raise NotImplementedError
@dataclass
class Identity(Monad):
"""
The identity monad.
The simplest of monads. It does nothing but wrap a value.
"""
value: Any
@classmethod
def unit(cls, value: Any) -> "Identity":
return unit(value, cls)
def map(self, function: UnaryFunction) -> "Identity":
return map(self, function)
def apply(self, lifted: "Identity") -> "Identity":
return apply(self, lifted)
def bind(self, function: Callable[[Scalar], "Identity"]) -> "Identity":
return bind(self, function)
def __eq__(self, other: Any):
if not isinstance(other, Identity):
return False
elif self.value is other.value:
return True
elif self.value == other.value:
return True
elif callable(self.value) and callable(other.value):
# in the event we need to compare functions,
# we assume both functions accept 0 for simplicity's sake
return self.value(0) == other.value(0)
else:
return False
# since monads are applicatives which are in-turn functors, from here on I will be defining functions
# solely in terms of monads because my goal is to make this easy to read and understand
def unit(
value: Union[Scalar, UnaryFunction], M: Type[Monad] = Identity
) -> Monad:
"""
AKA: return, pure, yield, point
The purpose of `unit` is to take a value, and "lift" it into a context.
"""
return M(value) if not isinstance(value, M) else value
def map(monad: Monad, function: UnaryFunction) -> Monad:
"""
AKA: map, fmap, lift, Select
Given a monad and a function, return a new monad where the function is applied to the monad's value.
Note, it's normally bad practice to define control flow using exceptions, but due to Python's dynamic
nature, we aren't guaranteed to have the necessary type information up-front in order to know whether
we need to simply apply the function to the lifted value, partially apply two functions, or compose them.
"""
try:
return monad.unit(function(monad.value))
except TypeError:
return monad.unit(partially_apply_or_compose(function, monad.value))
def apply(lifted_function: Monad, monad: Monad) -> Monad:
"""
AKA: ap, <*>
`apply` takes a monad and a function lifted in a monad
and applies the lifted function to the value in the
other monad
"""
return map(monad, lifted_function.value)
def bind(monad: Monad, function: Callable[[Scalar], Monad]) -> Monad:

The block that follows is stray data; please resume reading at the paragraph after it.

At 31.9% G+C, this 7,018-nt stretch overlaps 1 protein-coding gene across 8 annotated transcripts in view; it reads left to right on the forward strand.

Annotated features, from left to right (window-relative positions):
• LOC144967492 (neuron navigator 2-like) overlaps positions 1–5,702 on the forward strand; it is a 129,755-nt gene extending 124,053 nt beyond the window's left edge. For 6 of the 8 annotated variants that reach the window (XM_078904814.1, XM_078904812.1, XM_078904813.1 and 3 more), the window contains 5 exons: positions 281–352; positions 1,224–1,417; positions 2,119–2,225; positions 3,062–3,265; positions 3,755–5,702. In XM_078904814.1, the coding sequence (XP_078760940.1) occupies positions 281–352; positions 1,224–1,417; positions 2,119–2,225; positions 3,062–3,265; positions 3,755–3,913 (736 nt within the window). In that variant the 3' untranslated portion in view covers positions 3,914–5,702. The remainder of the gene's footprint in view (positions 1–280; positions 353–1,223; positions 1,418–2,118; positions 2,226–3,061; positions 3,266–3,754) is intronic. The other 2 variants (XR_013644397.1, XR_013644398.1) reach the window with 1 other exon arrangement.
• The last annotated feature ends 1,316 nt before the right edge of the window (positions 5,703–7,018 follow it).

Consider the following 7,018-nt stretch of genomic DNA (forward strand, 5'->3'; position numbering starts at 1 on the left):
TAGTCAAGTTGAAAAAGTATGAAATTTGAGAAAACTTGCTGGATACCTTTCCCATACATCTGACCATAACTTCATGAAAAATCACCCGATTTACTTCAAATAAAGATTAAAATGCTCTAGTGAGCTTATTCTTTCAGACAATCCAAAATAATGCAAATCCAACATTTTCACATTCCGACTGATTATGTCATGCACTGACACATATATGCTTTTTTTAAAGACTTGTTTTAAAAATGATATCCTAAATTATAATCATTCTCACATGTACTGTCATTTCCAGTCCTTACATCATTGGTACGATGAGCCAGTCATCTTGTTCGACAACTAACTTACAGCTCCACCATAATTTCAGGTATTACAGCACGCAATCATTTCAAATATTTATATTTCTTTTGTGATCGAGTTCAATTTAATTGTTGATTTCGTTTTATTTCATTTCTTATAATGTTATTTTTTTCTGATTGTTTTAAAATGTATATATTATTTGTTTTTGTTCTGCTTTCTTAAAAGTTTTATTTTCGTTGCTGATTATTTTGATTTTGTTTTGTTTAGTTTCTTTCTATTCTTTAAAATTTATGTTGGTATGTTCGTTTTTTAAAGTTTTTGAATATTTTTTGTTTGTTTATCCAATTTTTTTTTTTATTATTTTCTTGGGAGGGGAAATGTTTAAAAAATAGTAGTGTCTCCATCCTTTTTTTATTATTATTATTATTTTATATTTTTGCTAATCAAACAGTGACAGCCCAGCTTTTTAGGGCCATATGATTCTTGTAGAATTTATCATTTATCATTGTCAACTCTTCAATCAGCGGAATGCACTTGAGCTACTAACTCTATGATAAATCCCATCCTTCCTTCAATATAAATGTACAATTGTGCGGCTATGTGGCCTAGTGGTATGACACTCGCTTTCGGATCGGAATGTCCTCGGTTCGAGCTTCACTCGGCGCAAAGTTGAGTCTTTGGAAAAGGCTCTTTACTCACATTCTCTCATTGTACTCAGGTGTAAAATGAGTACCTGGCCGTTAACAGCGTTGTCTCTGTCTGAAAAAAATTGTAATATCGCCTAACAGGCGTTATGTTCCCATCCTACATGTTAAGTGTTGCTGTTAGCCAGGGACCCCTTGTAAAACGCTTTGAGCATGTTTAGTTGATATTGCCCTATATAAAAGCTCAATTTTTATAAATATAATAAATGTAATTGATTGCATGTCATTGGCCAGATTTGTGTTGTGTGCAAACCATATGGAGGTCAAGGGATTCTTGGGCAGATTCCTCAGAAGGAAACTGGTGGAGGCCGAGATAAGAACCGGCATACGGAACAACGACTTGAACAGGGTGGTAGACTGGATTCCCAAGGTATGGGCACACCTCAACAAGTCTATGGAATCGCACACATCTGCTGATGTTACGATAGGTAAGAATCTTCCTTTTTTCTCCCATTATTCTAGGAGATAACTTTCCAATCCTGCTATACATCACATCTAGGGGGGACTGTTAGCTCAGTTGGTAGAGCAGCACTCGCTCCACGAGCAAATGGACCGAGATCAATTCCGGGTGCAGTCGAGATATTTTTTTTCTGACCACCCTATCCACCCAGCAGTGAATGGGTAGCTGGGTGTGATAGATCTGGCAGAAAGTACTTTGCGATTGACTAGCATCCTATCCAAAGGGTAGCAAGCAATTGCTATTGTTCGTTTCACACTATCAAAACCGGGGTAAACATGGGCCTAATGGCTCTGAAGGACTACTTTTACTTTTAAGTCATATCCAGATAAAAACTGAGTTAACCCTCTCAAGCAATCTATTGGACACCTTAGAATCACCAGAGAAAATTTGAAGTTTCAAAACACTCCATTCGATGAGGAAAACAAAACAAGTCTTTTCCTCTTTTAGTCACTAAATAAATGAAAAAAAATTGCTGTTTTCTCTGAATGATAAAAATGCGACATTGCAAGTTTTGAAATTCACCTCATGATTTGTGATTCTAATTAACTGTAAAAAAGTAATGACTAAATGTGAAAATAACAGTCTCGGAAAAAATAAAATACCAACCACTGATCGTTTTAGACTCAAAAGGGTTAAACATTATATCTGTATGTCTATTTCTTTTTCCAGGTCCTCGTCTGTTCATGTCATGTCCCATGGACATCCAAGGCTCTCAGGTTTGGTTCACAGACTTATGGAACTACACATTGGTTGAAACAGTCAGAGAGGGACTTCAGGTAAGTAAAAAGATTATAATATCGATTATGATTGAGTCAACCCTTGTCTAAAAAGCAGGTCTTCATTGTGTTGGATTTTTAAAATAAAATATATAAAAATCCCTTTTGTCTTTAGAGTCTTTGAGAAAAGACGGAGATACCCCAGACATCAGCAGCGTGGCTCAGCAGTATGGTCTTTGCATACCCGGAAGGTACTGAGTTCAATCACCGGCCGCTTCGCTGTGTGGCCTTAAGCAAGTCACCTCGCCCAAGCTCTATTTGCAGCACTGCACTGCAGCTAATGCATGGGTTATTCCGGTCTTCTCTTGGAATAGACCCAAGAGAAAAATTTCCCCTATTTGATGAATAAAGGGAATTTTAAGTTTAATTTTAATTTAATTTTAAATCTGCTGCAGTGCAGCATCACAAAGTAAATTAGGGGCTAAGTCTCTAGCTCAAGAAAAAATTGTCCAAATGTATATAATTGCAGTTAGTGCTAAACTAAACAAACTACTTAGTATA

"""
AKA: flatMap, andThen, collect, SelectMany, >>=, =<<
`bind` takes a monad and a function and applies that function to the monad.
The function expects a normal value and returns a monad
"""
return map(monad, function)
# ---- tests ---- #
@st.composite
def monads(draw):
"""Build us some monads, would you?"""
scalars = st.integers()
unary_functions = st.functions(like=lambda x: x, returns=scalars)
value = draw(st.one_of(scalars, unary_functions))
value = value if not callable(value) else memoize(value)
return Identity(value)
@given(integer=st.integers(), f=infer, g=infer)
def test_functor_laws(
integer: int, f: UnaryOrBinaryFunction, g: UnaryOrBinaryFunction
):
"""
fmap id == id
fmap (f . g) == fmap f . fmap g
"""
# we will continue to see this pattern where we use our memoization function
# to make the functions hypothesis generates behave predictably
f, g = memoize(f), memoize(g)
monad = unit(integer)
# I'll put the regular function invocation form prior to the method
# invocation form of each law from now on.
# I find that sometimes one is more readable than the other
"""
identity
fmap id = id
"""
assert map(monad, identity) == monad
assert monad.map(identity) == monad
"""
composition
fmap (g . f) = fmap g . fmap f
"""
assert map(unit(integer), compose(f, g)) == map(map(unit(integer), g), f)
assert unit(integer).map(compose(f, g)) == unit(integer).map(g).map(f)
@given(monad=monads(), value=infer, f=infer, g=infer)
def test_monad_laws(
monad: Monad,
value: Scalar,
f: UnaryOrBinaryFunction,
g: UnaryOrBinaryFunction,
):
r"""
return a >>= f = f
m >>= return = m
(m >>= f) >>= g = m >>= (\x -> f x >>= g)
"""
f, g = _memoize_and_monadify(f), _memoize_and_monadify(g)
"""